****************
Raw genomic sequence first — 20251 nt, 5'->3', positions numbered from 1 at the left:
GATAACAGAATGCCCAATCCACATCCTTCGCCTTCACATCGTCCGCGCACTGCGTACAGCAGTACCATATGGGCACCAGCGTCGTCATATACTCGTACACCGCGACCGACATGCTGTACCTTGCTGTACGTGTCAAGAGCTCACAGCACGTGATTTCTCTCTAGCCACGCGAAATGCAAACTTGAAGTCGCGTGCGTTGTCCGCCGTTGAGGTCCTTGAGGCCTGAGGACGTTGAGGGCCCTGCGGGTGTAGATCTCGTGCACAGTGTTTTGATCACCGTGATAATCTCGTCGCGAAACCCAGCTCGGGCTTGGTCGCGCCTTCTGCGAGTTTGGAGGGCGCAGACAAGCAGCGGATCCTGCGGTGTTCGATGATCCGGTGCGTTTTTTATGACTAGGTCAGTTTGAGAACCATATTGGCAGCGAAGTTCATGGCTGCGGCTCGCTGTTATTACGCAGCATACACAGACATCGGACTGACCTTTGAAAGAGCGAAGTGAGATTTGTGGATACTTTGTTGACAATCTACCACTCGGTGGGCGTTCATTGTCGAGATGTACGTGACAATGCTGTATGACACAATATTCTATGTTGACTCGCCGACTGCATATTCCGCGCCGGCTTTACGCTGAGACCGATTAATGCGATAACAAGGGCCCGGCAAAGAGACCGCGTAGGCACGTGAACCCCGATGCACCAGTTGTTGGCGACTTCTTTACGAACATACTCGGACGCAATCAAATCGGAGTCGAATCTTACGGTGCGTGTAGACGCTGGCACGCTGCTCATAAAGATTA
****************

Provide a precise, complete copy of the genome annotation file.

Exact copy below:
Raw genomic sequence first — 20251 nt, 5'->3', positions numbered from 1 at the left:
GATAACAGAATGCCCAATCCACATCCTTCGCCTTCACATCGTCCGCGCACTGCGTACAGCAGTACCATATGGGCACCAGCGTCGTCATATACTCGTACACCGCGACCGACATGCTGTACCTTGCTGTACGTGTCAAGAGCTCACAGCACGTGATTTCTCTCTAGCCACGCGAAATGCAAACTTGAAGTCGCGTGCGTTGTCCGCCGTTGAGGTCCTTGAGGCCTGAGGACGTTGAGGGCCCTGCGGGTGTAGATCTCGTGCACAGTGTTTTGATCACCGTGATAATCTCGTCGCGAAACCCAGCTCGGGCTTGGTCGCGCCTTCTGCGAGTTTGGAGGGCGCAGACAAGCAGCGGATCCTGCGGTGTTCGATGATCCGGTGCGTTTTTTATGACTAGGTCAGTTTGAGAACCATATTGGCAGCGAAGTTCATGGCTGCGGCTCGCTGTTATTACGCAGCATACACAGACATCGGACTGACCTTTGAAAGAGCGAAGTGAGATTTGTGGATACTTTGTTGACAATCTACCACTCGGTGGGCGTTCATTGTCGAGATGTACGTGACAATGCTGTATGACACAATATTCTATGTTGACTCGCCGACTGCATATTCCGCGCCGGCTTTACGCTGAGACCGATTAATGCGATAACAAGGGCCCGGCAAAGAGACCGCGTAGGCACGTGAACCCCGATGCACCAGTTGTTGGCGACTTCTTTACGAACATACTCGGACGCAATCAAATCGGAGTCGAATCTTACGGTGCGTGTAGACGCTGGCACGCTGCTCATAAAGATTA